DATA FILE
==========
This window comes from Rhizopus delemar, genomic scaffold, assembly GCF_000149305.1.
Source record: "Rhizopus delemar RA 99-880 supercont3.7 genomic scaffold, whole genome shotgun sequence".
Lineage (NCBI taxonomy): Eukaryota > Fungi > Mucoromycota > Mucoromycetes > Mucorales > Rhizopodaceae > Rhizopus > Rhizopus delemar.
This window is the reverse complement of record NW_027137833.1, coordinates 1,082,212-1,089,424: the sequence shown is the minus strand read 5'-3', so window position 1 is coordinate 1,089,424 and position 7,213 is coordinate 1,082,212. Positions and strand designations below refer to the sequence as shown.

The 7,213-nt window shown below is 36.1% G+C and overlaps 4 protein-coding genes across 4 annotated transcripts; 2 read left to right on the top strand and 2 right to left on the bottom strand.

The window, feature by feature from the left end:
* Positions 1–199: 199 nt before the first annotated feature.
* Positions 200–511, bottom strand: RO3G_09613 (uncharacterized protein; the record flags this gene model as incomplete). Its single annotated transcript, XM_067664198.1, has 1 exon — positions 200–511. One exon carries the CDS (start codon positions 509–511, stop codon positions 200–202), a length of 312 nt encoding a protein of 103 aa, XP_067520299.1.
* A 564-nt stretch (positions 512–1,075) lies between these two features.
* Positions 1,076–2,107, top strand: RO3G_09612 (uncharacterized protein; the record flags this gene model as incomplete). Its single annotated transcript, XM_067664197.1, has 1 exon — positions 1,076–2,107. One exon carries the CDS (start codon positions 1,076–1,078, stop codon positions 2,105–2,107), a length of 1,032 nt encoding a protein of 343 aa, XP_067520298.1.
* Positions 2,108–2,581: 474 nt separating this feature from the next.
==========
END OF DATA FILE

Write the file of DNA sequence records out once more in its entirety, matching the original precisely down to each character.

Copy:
This window comes from Rhizopus delemar, genomic scaffold, assembly GCF_000149305.1.
Source record: "Rhizopus delemar RA 99-880 supercont3.7 genomic scaffold, whole genome shotgun sequence".
Lineage (NCBI taxonomy): Eukaryota > Fungi > Mucoromycota > Mucoromycetes > Mucorales > Rhizopodaceae > Rhizopus > Rhizopus delemar.
This window is the reverse complement of record NW_027137833.1, coordinates 1,082,212-1,089,424: the sequence shown is the minus strand read 5'-3', so window position 1 is coordinate 1,089,424 and position 7,213 is coordinate 1,082,212. Positions and strand designations below refer to the sequence as shown.

The 7,213-nt window shown below is 36.1% G+C and overlaps 4 protein-coding genes across 4 annotated transcripts; 2 read left to right on the top strand and 2 right to left on the bottom strand.

The window, feature by feature from the left end:
* Positions 1–199: 199 nt before the first annotated feature.
* Positions 200–511, bottom strand: RO3G_09613 (uncharacterized protein; the record flags this gene model as incomplete). Its single annotated transcript, XM_067664198.1, has 1 exon — positions 200–511. One exon carries the CDS (start codon positions 509–511, stop codon positions 200–202), a length of 312 nt encoding a protein of 103 aa, XP_067520299.1.
* A 564-nt stretch (positions 512–1,075) lies between these two features.
* Positions 1,076–2,107, top strand: RO3G_09612 (uncharacterized protein; the record flags this gene model as incomplete). Its single annotated transcript, XM_067664197.1, has 1 exon — positions 1,076–2,107. One exon carries the CDS (start codon positions 1,076–1,078, stop codon positions 2,105–2,107), a length of 1,032 nt encoding a protein of 343 aa, XP_067520298.1.
* Positions 2,108–2,581: 474 nt separating this feature from the next.